Theme: When what you fall back on doesn’t work anymore.
To our contributors: Tell The Sigh Press what habit you would like to give up, and what new skill would go in its place.
Francesco Duffy-Boscagli hails from the seaside town of Santa Barbara, California. What he enjoys most in life: laughter, incredibly fine tip pens, and the quiet relief found in the rare moments in which there is nothing to do. With his pens he creates daily drawings that he shares with the world.
It is leniency with myself that is my worst habit. I always allow myself more time than allotted, it is not something I can fall back on. Ever. And you’d think this would be easily learned and then fixed. It is not. It is something that sticks by you, as if the procrastination itself has begun to procrastinate.
Luke Whitington left Australia (and a career in diplomacy) to learn Italian at the University for Stranieri in Perugia. He spent 19 years living in Italy restoring old ruined buildings, then did the same in Ireland for nine years while launching a multi-media centre (Pleasant Factory) in Dublin in the 90s. His work has appeared in publications in Ireland and Australia such as Post, Five Bells, Quadrant, Overland and Contrappasso, and has been anthologized in Henry Kendall Prize Anthologies, Australian Love Poems 2013, and Canberra Poets Anthology 2015. He participates in public readings of his work, including in Florence, one of the places where he divides his time.
Rather than habits, let things evolve. Habits are for drudgery.
Volodymyr Kuzma is a Ukranian-born violinist who has lived and worked in Florence since 2002. Currently he is a Professor at the Scuola di Musica di Fiesole and also gives many concerts in Italy and abroad. His hobbies include composing music and writing, which is usually done during his travels.
It’s a tricky question because in my opinion we all change, adapt and evolve constantly so, week to week, I always try to improve myself, shed some bad habits and learn something new.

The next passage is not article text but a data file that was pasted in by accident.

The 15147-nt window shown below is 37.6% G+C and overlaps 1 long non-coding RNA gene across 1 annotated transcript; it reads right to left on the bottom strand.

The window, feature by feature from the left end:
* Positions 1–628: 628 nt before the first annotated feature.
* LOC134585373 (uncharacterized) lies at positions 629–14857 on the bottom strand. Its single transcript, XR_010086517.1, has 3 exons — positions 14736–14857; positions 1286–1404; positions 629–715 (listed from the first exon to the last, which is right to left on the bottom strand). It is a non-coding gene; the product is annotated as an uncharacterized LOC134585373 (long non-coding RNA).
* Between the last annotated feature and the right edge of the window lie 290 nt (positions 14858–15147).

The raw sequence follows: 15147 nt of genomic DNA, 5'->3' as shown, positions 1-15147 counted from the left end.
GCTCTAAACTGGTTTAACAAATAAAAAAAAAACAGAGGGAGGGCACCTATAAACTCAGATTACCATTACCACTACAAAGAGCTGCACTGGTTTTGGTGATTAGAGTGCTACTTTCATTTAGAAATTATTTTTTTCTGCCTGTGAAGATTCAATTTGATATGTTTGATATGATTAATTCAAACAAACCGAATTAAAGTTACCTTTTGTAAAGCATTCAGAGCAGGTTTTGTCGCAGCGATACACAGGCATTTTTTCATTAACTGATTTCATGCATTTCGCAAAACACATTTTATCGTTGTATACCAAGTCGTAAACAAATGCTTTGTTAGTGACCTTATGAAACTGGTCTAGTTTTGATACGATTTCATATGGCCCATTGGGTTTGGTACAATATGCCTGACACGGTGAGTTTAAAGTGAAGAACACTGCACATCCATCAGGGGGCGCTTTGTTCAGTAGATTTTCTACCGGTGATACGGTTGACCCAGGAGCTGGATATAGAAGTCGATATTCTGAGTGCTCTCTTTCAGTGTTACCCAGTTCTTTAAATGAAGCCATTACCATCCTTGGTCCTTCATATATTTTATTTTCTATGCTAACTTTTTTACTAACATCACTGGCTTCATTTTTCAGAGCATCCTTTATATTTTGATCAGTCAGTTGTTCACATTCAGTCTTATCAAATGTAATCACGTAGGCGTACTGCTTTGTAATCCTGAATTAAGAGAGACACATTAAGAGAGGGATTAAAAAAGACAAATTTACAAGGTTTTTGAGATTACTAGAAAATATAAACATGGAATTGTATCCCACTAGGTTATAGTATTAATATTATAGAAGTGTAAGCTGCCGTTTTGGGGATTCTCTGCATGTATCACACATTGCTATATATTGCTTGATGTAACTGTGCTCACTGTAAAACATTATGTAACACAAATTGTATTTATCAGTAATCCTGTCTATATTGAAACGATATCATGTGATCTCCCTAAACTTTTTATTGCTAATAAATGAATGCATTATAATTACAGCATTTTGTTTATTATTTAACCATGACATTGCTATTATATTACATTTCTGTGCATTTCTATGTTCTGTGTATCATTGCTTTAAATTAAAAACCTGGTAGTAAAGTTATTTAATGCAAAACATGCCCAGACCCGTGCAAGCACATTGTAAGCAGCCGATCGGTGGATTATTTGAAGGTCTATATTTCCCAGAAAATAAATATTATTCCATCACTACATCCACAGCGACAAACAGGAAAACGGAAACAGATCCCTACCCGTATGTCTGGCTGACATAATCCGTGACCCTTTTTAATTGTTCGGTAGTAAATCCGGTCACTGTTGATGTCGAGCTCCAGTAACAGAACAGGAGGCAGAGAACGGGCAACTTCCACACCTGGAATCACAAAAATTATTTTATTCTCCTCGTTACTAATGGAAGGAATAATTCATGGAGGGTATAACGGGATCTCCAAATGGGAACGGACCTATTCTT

Isabella Ronchetti is an artist-writer/misanthrope/sesquipedalianist who intentionally wears mix-matched socks and taught herself to raise one eyebrow. She finds inspiration in dreams, stories, shapes in the cumuli, and peculiar happenings from everyday life. Her award-winning work has appeared in numerous publications such as Diverse Voices Quarterly, Canvas Literary Journal, Foliate Oak Literary Journal, GREYstone, Glass Kite Anthology, Bluefire Journal, The Claremont Review, Celebrating Art, and Poetic Power Anthology.
Often when I feel alone, I climb eight flights of stairs to the roof of a parking lot. I watch people walk by, I watch them go through the boring motions of their day, completely unaware of me up there. I realize, from watching these herds of people who are all the same, unquestioning, that I am stagnant and boring like everyone else. I am trying to change little things throughout my day, trying to make my life a little less predictable. I owe this to my throne on the roof and to all the oblivious passers-by who are living their lives without questioning why they do what they do, but once they figure that out it will probably be too late.
Anonymous has had a relationship with Florence since 1992, often enjoying the secret that she is intimate with the place and culture despite her anonymity in the weighty terra cotta city swarming with tourists.
Anonymous would like to stop mixing Italian and French whenever she tries to speak French, a language she once knew well. This unfortunate habit would be replaced with neat language compartments in her brain where the French are having their croque monsieurs and the Italians are gesturing over espresso (as only espresso should be made), and never the two shall meet.